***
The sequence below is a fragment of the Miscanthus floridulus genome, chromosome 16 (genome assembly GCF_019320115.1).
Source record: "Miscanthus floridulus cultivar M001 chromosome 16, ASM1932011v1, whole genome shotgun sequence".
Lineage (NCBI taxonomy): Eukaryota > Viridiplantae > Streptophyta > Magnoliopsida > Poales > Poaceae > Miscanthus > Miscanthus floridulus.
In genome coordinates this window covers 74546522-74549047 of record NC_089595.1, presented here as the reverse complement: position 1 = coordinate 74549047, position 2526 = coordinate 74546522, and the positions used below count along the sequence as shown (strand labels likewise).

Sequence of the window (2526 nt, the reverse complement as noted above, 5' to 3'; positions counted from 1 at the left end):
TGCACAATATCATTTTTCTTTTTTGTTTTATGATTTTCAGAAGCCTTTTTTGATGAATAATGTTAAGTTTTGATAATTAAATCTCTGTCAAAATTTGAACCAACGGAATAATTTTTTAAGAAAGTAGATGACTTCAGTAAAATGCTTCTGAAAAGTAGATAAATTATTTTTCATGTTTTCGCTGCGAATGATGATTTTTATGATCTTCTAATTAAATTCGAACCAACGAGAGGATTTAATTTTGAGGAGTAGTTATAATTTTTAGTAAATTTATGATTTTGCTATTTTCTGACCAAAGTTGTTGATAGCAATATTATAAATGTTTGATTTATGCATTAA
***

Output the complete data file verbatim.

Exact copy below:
The sequence below is a fragment of the Miscanthus floridulus genome, chromosome 16 (genome assembly GCF_019320115.1).
Source record: "Miscanthus floridulus cultivar M001 chromosome 16, ASM1932011v1, whole genome shotgun sequence".
Lineage (NCBI taxonomy): Eukaryota > Viridiplantae > Streptophyta > Magnoliopsida > Poales > Poaceae > Miscanthus > Miscanthus floridulus.
In genome coordinates this window covers 74546522-74549047 of record NC_089595.1, presented here as the reverse complement: position 1 = coordinate 74549047, position 2526 = coordinate 74546522, and the positions used below count along the sequence as shown (strand labels likewise).

Sequence of the window (2526 nt, the reverse complement as noted above, 5' to 3'; positions counted from 1 at the left end):
TGCACAATATCATTTTTCTTTTTTGTTTTATGATTTTCAGAAGCCTTTTTTGATGAATAATGTTAAGTTTTGATAATTAAATCTCTGTCAAAATTTGAACCAACGGAATAATTTTTTAAGAAAGTAGATGACTTCAGTAAAATGCTTCTGAAAAGTAGATAAATTATTTTTCATGTTTTCGCTGCGAATGATGATTTTTATGATCTTCTAATTAAATTCGAACCAACGAGAGGATTTAATTTTGAGGAGTAGTTATAATTTTTAGTAAATTTATGATTTTGCTATTTTCTGACCAAAGTTGTTGATAGCAATATTATAAATGTTTGATTTATGCATTAA